Beth Ruggiero York: “You can succeed despite the difficulties”

My hope is that it will empower anyone with gender or health obstacles in their path to a goal not to give up. You can succeed despite the difficulties. That includes writing a book. As part of my interview series on the five things you need to know to become a great author, I had the […]

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My hope is that it will empower anyone with gender or health obstacles in their path to a goal not to give up. You can succeed despite the difficulties. That includes writing a book.

As part of my interview series on the five things you need to know to become a great author, I had the pleasure of interviewing Beth Ruggiero York. Beth is an author, Chinese language translator, professional photographer, and former airline pilot. Her newest book is “Flying Alone”, a memoir of her years climbing the ladder to become an airline pilot in the 1980s. She is also fluent in Chinese (Mandarin) and works as a freelance translator for pharmaceutical companies. As a professional photographer, Beth teaches photo workshops around the world, sells stock images, and has written a book on night photography, “Fun in the Dark: A Guide to Successful Night Photography.”

Thank you so much for joining us! Can you share a story about what brought you to this particular career path?

I think I was always headed for this path. I started writing when I was a child. My diary was my refuge. In 1976, when I was 13 years old, my father died. This was a sudden and devastating event that led to a deeper dive into writing. I would write a letter to him every night to tell him how I felt and what was happening in our family’s life. I still have the thick notebooks filled with letters and occasional photos or drawings.

Can you share the most interesting story that occurred to you in the course of your career?

After graduating college in 1984, I decided to pursue one of my long-established goals of learning to fly and becoming an airline pilot. In the early 1990s, my career as a pilot ended abruptly when I was diagnosed with multiple sclerosis. The years during the 1980s when I was climbing to my goal were very eventful, both good and bad. I knew I had to write the story of those years, and I did, but I was dealing with a lot of personal health issues at the time and put the manuscript aside, knowing I would revisit it eventually. About a year ago, I went back to the manuscript. When I reread it for the first time in so many years, there were stories I had completely forgotten!

Can you share a story about the funniest mistake you made when you were first starting? Can you tell us what lesson you learned from that?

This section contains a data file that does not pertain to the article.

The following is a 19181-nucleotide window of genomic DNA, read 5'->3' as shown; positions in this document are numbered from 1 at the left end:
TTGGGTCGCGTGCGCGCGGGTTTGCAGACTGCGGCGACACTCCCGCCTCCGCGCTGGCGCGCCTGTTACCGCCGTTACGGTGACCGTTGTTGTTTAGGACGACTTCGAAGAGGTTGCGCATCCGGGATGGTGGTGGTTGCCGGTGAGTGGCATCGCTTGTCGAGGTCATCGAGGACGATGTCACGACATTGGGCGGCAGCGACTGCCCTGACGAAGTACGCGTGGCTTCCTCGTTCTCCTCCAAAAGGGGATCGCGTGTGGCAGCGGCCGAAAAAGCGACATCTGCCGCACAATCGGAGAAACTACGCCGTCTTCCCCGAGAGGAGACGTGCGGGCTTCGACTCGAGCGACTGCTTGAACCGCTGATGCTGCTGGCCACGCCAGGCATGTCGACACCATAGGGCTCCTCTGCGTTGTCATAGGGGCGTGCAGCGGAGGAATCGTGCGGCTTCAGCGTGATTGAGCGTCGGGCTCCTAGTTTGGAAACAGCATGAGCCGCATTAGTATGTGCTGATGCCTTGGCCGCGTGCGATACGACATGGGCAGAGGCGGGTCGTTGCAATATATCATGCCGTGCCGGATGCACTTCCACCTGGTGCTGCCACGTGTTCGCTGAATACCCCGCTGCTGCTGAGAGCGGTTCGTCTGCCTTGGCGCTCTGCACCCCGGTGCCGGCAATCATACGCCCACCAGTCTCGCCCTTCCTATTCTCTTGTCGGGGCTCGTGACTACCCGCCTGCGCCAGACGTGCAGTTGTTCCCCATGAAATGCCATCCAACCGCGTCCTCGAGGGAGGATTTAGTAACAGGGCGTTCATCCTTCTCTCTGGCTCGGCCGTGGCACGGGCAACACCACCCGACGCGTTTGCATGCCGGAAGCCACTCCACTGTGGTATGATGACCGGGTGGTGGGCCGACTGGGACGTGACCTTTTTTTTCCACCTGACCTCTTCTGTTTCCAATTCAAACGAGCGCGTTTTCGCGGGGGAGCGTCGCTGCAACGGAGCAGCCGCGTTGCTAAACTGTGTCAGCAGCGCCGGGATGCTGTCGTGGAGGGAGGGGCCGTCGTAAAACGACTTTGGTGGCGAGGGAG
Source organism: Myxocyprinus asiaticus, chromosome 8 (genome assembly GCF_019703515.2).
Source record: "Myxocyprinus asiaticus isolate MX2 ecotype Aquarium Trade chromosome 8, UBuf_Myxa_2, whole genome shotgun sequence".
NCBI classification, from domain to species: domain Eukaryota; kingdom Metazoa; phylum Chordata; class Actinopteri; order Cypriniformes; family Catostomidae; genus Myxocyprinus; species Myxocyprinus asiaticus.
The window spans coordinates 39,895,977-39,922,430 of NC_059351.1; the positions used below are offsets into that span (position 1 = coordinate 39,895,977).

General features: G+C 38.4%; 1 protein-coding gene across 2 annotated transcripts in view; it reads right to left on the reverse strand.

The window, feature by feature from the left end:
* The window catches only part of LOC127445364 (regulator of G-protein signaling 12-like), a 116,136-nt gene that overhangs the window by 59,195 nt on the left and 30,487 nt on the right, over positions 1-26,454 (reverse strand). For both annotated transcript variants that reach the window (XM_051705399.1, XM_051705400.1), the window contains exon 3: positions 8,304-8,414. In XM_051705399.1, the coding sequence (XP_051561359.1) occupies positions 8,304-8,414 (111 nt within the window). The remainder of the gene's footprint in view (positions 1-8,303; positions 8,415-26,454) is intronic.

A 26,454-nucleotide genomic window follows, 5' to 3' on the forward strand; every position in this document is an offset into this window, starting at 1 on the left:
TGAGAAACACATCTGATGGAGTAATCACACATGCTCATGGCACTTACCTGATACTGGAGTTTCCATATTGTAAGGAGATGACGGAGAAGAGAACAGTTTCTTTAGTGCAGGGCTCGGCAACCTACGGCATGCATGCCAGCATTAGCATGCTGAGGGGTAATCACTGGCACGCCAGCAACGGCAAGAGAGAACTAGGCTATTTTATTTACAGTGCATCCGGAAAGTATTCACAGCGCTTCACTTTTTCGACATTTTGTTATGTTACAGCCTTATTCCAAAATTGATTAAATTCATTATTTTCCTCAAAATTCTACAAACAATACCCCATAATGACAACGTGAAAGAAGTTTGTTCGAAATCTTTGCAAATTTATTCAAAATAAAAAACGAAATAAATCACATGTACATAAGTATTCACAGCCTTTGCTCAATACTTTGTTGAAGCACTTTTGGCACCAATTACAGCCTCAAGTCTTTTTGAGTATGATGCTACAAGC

When I first wrote “Flying Alone” in the early 1990s, I did very little research about how to submit to literary agents. Of course, the Internet was not there to help me! I printed many hard copies of the manuscript and sent the full manuscript to a different agent each day. Things are so much different now, but I advise new authors to perform due diligence in learning the industry standards and expectations. This will optimize your chances of being published.

What are some of the most interesting or exciting projects you are working on now?

I am working on a book about the changes I have seen from year to year in China, starting with my first visit in 1984. I’ve been to China over 40 times over the past 35 years and have seen tremendous change. I’m also planning a photography and essay book on the different manifestations of religions in China.

On the subject of aviation, I am working on an article about historical, closed, and otherwise interesting airports in Arizona.

What is the one habit you believe contributed the most to you becoming a great writer? (i.e. perseverance, discipline, play, craft study) Can you share a story or example?

I would have to say that keeping diaries and journaling were the foundation. I learned the discipline of writing consistently at a young age while at the same time recording life events and emotions that might otherwise have been forgotten. By writing every night before bed while growing up, I formed the habit even though it was not a conscious effort in the interest of my future career.

Can you share the most interesting story that you shared in your book?

That is a tough choice! The period covered in my memoir was so eventful, but I would have to say my mind always goes back to when I was a flight instructor at the local airport. I owned a 10 percent share of a 1946 Piper J-3 Cub and decided to take it on a “cross-country” trip from Massachusetts to Atlantic City, New Jersey, a two-day trip each way. One of my student pilots came with me.